In the early 1970s, Bill Wittliff visited a ranch in northern Mexico where the vaqueros still worked cattle in traditional ways. Wittliff photographed the vaqueros as they went about daily chores that had changed little since the first Mexican cowherders learned to work cattle from a horse's back. Wittliff captured a way of life that now exists only in memory and in the photographs included in this exhibition. This Humanities Texas traveling exhibition features photographs with bilingual narrative text that reveal the muscle, sweat, and drama that went into roping a calf in thick brush or breaking a wild horse in the saddle.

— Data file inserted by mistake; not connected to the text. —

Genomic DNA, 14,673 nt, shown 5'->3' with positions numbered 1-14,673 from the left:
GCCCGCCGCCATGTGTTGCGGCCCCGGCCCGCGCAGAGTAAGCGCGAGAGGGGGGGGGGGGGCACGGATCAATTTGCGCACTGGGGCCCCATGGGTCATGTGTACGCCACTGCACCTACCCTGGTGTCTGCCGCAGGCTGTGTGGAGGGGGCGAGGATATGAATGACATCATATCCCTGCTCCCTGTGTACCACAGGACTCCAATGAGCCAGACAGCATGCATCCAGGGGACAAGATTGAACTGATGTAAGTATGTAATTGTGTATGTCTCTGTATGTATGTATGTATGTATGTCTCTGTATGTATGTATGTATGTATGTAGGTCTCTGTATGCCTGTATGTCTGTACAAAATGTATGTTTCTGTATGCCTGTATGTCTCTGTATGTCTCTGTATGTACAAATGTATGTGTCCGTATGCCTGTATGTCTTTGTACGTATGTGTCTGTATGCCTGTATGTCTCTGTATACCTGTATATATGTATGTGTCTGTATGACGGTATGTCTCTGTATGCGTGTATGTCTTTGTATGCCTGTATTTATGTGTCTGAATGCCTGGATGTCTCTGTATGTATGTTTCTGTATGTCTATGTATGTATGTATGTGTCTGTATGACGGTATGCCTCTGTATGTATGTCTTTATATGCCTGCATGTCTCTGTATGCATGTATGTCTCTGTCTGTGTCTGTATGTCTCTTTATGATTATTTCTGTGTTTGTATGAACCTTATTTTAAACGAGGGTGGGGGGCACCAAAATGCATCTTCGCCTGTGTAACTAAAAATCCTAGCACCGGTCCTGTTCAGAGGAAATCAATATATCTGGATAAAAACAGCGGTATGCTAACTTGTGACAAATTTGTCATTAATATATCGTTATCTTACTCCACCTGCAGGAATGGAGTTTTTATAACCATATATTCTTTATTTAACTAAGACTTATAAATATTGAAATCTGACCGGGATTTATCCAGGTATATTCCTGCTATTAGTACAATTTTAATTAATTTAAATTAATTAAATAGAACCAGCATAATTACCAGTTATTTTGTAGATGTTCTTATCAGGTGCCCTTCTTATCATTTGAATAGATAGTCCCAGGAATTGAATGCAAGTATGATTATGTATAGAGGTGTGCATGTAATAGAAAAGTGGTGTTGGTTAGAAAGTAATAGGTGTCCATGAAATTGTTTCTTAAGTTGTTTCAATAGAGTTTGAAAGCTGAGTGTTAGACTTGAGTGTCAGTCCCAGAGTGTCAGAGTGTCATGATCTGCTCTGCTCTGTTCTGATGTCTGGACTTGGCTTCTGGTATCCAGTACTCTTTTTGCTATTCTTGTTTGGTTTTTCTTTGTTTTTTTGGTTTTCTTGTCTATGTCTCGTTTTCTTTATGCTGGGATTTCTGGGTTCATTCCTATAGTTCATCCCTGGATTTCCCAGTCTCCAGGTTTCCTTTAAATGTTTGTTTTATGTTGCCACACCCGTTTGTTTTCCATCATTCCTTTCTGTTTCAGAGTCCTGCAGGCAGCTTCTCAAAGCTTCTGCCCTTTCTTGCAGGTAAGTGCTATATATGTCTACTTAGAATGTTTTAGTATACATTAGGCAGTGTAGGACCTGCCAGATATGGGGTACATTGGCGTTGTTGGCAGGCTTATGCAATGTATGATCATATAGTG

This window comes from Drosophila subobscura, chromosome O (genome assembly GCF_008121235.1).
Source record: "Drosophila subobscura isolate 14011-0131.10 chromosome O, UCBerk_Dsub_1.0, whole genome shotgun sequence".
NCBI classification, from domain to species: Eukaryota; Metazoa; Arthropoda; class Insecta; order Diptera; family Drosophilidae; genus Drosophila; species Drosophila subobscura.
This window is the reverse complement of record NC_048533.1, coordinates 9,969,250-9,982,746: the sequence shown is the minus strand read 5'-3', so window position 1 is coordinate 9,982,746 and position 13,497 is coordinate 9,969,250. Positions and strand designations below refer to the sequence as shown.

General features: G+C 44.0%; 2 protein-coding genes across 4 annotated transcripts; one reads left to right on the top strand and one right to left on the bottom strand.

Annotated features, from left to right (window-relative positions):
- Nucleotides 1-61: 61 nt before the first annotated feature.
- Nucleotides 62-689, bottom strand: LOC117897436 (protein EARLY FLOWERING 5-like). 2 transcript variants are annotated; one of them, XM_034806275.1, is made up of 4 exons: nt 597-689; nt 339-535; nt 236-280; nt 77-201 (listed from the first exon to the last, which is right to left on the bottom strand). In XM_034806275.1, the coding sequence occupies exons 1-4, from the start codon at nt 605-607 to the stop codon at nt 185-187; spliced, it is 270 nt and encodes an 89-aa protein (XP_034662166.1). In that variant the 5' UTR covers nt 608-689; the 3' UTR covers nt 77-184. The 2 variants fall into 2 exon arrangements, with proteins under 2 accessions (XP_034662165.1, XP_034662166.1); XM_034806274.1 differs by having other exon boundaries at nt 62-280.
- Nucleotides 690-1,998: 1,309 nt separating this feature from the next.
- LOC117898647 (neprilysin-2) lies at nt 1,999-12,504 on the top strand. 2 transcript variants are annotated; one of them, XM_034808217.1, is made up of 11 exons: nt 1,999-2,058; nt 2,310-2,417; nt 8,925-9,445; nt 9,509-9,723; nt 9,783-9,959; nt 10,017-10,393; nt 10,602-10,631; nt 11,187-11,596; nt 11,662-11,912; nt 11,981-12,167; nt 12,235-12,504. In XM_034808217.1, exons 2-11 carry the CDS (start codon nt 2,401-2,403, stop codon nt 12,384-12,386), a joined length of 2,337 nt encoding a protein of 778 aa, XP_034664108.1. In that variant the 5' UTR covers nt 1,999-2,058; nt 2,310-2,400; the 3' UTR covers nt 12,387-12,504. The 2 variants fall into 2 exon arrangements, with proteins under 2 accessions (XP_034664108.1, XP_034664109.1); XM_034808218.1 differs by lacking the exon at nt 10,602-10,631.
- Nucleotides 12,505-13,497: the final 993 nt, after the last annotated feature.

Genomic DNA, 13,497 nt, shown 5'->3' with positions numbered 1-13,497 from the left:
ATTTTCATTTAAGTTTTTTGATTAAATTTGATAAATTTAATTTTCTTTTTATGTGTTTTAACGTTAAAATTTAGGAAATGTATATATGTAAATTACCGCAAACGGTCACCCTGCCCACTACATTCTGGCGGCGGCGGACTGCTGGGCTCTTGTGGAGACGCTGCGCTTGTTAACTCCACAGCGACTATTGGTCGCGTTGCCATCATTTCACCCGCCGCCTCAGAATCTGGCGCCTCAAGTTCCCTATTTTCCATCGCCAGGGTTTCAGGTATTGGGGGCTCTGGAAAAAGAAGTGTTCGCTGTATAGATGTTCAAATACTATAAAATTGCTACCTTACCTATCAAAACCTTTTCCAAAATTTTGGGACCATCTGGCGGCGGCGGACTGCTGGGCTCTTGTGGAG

Funded project of Humanities Texas. Humanities Texas advances heritage, culture, and education. As the state affiliate of the National Endowment for the Humanities, we conduct and support public programs in history, literature, philosophy, and the other humanities disciplines. These programs strengthen Texas communities by cultivating the knowledge and judgment that representative democracy demands of its citizens.